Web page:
Romance in the modern century is commercialized nearly as much as everything else. Dating apps and couples TV has made everything more purchasable. So when I got my hands on “Craigslist Personals” by WRENN, that’s the first thing that came to mind; an ad for love.
But what I got was much more than that. But let’s get introductions out of the way first; WRENN is an alternative grunge-rock band based out of LA. Their Spotify bio reads “They play loud music and want everyone to get angry in a healthy way,” (which is pretty on-brand for the track). That attitude carries over to every facet of their work, whether it’s the evocative vocals that seem to slip between your ears or the clearly skilled balancing act of having so many moving parts on the track, “Craigslist Personals” reads to me as a snapshot of who WRENN is as a group. Back to the music–”Craigslist Personals” is the battle the narrator (who is the lead singer of WRENN) has with trying to move on and get over their past lover.
Three months gone now
Can you tell me/Have you let go?
Forcing ten thousand feet
You watch me
On your way home
I’d still be with you
If you’d just let me know.
The narrator may not be over this person yet–but they seem to be grappling with whether or not they should be getting over them. We’ve all been there; is it worth it to move on? Maybe they’ll come back, maybe I can do something to make it better–most of the time, this train of thought never goes anywhere. And WRENN’s narrator knows this.
It’s too late to start over so these days
If you pretend I’m not around
Can you pretend to hear me out?
In the chorus (and we’ll talk about how beautiful that chorus is) WRENN takes us through how they feel. Most of the time, it is too late to start over with someone. It’s far too late to explain to someone something after they’ve left, so we’re stuck with pretend arguments and daydream. The simple use of these ideas along with the stirring sounds behind it make “Craiglist Personals” far more powerful than the sum of its parts.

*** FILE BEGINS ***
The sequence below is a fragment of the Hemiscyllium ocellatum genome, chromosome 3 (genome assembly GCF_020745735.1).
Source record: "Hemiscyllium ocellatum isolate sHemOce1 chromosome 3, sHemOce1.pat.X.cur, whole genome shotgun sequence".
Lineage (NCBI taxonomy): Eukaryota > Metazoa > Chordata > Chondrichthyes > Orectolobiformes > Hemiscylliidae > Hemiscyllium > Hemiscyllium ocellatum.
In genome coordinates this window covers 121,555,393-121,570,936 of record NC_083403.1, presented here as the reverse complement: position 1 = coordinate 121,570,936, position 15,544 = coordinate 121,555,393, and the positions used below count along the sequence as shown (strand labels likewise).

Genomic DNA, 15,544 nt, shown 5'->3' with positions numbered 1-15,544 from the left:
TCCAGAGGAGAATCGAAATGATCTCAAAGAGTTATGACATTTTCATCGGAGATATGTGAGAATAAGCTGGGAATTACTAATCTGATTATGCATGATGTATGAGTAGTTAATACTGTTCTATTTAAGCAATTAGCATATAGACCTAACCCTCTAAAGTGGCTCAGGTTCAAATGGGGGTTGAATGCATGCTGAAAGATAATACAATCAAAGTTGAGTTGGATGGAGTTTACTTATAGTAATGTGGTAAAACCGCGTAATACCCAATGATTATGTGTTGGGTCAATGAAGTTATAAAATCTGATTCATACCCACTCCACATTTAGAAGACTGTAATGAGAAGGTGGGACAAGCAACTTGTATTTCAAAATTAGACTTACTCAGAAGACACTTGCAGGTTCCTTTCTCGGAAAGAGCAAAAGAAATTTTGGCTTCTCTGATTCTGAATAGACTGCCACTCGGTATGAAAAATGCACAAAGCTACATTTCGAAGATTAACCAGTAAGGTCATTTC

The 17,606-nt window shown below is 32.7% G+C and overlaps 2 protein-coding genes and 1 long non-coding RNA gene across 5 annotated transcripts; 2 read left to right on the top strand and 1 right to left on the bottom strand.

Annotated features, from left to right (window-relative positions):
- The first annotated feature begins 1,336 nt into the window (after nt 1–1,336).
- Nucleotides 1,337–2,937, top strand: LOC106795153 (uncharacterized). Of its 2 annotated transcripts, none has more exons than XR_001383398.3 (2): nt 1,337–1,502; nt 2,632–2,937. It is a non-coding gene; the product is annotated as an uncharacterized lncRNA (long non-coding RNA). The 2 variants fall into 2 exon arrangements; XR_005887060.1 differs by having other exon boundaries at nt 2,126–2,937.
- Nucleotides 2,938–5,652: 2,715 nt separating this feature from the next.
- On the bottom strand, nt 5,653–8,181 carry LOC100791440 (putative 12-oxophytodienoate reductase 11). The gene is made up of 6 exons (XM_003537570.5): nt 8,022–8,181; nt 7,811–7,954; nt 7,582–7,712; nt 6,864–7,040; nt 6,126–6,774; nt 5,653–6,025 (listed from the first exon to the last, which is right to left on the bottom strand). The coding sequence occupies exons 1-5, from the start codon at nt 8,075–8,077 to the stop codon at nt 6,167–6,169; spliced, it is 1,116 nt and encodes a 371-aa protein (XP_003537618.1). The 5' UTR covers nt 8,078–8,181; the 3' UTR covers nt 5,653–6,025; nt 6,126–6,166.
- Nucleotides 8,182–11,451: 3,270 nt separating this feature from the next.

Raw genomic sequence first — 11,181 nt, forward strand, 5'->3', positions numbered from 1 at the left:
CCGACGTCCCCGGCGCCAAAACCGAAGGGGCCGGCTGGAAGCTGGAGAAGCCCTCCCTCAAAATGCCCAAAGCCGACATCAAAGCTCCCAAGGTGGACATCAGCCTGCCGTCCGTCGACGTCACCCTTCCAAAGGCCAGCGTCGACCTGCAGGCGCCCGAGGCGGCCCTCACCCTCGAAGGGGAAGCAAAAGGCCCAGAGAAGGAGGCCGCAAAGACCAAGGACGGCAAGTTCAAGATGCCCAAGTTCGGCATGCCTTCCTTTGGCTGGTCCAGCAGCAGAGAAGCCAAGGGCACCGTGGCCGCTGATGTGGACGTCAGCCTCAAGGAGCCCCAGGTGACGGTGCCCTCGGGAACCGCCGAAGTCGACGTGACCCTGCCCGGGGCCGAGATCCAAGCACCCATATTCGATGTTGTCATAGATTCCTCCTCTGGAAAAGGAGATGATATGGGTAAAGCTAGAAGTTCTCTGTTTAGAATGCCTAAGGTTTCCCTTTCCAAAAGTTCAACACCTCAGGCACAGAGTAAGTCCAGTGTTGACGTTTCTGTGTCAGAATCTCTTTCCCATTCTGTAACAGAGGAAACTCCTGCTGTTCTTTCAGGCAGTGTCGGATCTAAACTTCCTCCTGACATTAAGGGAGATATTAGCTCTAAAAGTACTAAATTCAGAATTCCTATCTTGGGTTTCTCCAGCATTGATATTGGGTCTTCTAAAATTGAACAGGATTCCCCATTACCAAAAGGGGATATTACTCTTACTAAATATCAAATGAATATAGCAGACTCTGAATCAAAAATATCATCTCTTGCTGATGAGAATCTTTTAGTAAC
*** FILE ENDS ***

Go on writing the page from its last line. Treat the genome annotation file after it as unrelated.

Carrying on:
But the music–that’s why we’re all here, right?–the music is stunning. We’re led in with a dreamlike guitar strumming along with some digital rides and toms when the vocals come in. WRENN’s words lift over the beat in such an indistinct way it’s hard to articulate why they’re so powerful with this specific melody (besides the obvious ‘they were written together).
It’s a formless thing, but it’s a powerful one. But as we get comfortable to this churchlike symphony, somewhere around 1:10 that pressure grows and we’re dropped down into the majesty of WRENN–drums, guitar, vocals; WRENN explodes into what they truly think of the song. They flex their muscles and bring their heat. And after it all (somewhere around 1:43), we’re brought right back down to that smooth place (albeit with drums) and have moments to relax. It’s the type of song I’d like to scream from rooftops too. I won’t call “Craigslist Personals” elegant. I don’t think it would appreciate that–in fact, I don’t think they would see it as a compliment. I would call it passionate and genuine, authentic and unaffected. It speaks about what it wants to speak about and that’s all. But it does so in its own way. It touches a specific part of the human condition.
It’s good for the heart.
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